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therockofgibraltar
12-31-2004, 04:25 AM
I raise preflop. Everybody folds to a player who reraises me. I cap with my AK.

Me and one opponent see the flop.
A-6-4 rainbow
I bet-he raises-I reraise-he caps.

turn is 8.
i bet - he raises - i went into calling mode and finally won the pot, he had A9s.

BUT the question ain't related to my "bad" play. It is a probability question. If I have AK and the flop contains one A, what is the chances that my opponent has AA??

Stallion714
12-31-2004, 05:22 AM
1 in 220 hands. Regardless of what you hold.

niin
12-31-2004, 05:42 AM
I know that's the chance he has AA before the flop, but can't you go back and recalc, given the fact that you know 2 aces are gone? He'd have to have 2 specific cards (and not just 2 out of 4 specific cards). Since we have more information, you should be able to get a better chance.

Just like people say "well, there's 2 jacks on the board, so the chances of him having a jack is reduced". Since 2 aces are accounted for, the chances of them having an ace is reduced?

So, given that 5 cards are known, would the chance be 2/(47*46)?

12-31-2004, 06:21 AM
Looks correct to me.

The 1/220 comes from having 4 aces available from 52 cards:

4/52 * 3/51 = 1/221

But now there are 2 aces available from 47 cards:

2/47 * 1/46 = 1/1081

I believe this is correct.

BruceZ
12-31-2004, 07:38 AM
Correct, assuming he holds any 2 random cards with equal probability.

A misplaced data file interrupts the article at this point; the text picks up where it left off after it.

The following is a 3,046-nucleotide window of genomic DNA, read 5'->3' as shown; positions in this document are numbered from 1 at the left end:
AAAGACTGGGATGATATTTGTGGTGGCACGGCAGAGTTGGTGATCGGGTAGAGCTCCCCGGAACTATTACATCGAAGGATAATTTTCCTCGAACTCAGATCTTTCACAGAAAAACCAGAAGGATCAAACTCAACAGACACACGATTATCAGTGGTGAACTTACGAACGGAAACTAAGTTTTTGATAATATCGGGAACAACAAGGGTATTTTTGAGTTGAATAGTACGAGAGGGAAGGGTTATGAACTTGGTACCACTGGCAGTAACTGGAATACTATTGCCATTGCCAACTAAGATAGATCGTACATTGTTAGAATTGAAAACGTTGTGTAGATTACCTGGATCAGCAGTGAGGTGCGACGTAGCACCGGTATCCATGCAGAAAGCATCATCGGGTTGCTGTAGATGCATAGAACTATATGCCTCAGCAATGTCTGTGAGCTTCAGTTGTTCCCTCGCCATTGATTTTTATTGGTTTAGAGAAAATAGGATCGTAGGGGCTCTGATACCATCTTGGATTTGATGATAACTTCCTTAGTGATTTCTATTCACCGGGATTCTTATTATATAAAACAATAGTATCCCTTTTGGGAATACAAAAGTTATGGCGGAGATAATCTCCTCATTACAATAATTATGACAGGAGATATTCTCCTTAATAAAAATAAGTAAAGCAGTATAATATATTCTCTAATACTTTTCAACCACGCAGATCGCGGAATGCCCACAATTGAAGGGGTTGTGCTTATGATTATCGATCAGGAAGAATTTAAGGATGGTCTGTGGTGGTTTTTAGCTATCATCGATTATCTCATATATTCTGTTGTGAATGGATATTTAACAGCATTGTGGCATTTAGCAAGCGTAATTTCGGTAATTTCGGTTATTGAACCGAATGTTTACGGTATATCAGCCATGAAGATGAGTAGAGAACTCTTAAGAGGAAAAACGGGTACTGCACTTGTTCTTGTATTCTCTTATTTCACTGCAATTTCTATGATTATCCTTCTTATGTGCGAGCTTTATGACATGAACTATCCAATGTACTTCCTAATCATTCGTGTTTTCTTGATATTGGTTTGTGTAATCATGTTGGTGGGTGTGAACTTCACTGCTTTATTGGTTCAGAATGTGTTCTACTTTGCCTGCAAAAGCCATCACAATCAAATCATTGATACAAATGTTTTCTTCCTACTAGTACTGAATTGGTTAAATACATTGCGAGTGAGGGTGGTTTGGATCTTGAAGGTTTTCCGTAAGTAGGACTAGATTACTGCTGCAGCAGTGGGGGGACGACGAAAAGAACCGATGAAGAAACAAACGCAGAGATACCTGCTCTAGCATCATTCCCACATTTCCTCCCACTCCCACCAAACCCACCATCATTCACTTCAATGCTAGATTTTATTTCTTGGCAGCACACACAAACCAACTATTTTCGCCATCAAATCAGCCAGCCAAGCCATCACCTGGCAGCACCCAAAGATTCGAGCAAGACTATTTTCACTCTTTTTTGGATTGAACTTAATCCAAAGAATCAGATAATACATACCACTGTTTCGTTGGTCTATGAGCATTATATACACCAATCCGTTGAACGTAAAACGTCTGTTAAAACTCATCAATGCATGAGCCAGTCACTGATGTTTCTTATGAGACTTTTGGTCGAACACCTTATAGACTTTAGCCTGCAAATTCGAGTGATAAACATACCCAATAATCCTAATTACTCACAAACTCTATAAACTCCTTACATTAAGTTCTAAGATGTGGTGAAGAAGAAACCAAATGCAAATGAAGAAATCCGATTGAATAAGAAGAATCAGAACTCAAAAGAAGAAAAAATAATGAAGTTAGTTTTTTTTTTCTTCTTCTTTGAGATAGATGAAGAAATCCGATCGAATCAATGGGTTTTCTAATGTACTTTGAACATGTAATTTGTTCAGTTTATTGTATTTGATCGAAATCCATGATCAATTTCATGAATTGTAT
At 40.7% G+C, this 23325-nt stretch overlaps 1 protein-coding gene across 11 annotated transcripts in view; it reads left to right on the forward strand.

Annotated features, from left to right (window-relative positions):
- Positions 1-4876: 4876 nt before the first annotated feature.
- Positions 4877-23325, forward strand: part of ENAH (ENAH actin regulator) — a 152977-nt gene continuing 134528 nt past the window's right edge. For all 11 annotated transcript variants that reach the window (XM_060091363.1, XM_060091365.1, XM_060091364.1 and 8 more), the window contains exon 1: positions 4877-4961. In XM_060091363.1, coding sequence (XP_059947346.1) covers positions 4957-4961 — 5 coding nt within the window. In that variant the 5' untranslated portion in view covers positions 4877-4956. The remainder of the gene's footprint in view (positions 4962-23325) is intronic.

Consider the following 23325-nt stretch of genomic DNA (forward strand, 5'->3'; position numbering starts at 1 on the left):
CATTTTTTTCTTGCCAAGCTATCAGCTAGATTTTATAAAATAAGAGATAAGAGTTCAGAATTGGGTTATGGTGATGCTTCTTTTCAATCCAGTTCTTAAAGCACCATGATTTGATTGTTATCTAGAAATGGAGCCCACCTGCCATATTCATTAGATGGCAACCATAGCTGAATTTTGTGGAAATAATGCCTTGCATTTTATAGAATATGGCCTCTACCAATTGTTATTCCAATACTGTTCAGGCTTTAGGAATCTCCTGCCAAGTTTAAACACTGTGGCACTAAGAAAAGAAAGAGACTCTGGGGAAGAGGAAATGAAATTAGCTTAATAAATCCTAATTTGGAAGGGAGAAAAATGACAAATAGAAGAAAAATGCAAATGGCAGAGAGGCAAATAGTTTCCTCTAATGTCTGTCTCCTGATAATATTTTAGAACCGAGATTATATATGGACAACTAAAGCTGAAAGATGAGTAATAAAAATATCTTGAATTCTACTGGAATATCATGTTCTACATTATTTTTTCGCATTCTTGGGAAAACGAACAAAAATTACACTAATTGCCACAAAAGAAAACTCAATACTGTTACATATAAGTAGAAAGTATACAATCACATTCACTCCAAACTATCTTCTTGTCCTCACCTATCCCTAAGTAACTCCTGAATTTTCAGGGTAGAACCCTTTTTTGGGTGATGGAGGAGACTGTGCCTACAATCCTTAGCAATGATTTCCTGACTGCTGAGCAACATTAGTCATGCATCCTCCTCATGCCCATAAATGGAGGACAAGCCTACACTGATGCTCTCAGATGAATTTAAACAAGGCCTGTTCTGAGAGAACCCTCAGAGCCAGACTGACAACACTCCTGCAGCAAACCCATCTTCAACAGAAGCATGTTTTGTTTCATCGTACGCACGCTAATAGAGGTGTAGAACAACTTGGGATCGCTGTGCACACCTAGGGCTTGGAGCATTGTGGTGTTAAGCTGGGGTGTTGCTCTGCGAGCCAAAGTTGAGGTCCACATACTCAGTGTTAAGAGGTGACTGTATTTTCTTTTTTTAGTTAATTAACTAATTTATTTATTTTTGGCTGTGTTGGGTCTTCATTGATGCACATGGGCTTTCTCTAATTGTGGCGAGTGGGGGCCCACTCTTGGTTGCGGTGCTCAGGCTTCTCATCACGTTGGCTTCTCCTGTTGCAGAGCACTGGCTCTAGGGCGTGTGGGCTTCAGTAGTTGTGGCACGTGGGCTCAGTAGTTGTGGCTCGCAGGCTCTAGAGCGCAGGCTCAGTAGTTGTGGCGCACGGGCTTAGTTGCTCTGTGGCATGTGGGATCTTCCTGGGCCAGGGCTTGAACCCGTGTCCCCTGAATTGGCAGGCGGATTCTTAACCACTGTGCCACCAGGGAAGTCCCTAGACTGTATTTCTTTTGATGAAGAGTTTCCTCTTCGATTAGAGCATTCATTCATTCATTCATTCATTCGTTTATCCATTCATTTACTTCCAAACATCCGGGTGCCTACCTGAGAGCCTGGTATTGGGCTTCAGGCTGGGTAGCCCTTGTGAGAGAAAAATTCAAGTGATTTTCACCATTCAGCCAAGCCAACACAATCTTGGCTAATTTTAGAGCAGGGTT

gaming_mouse
12-31-2004, 07:42 AM
[ QUOTE ]
1 in 220 hands. Regardless of what you hold.

[/ QUOTE ]

This is not true. You cannot ignore known information. The easiest way to see this is to imagine that you hold AA yourself. Do you still think your opponent's odds have not changed?

However, to calculate the probability we need to assume that your opponent's hand is a random hand from the unseen cards in the deck -- and this assumption is false given his PF three bet, which limits his range of hands unless he's a total maniac. So the calculation is more of an exercise. Nonetheless....

There are 47 unseen cards in the deck. There are two aces left. So the chance that your oppo holds them is:

1/(47 choose 2) = 1 in 1081.

By the way, I don't think you played this poorly given an unknown opponent. An aggressive oppo might have played pocket eights this way, and a true LAG might even play pocket fours or sixes this way. Make a note, though, and next time keep playing back.

HTH,
gm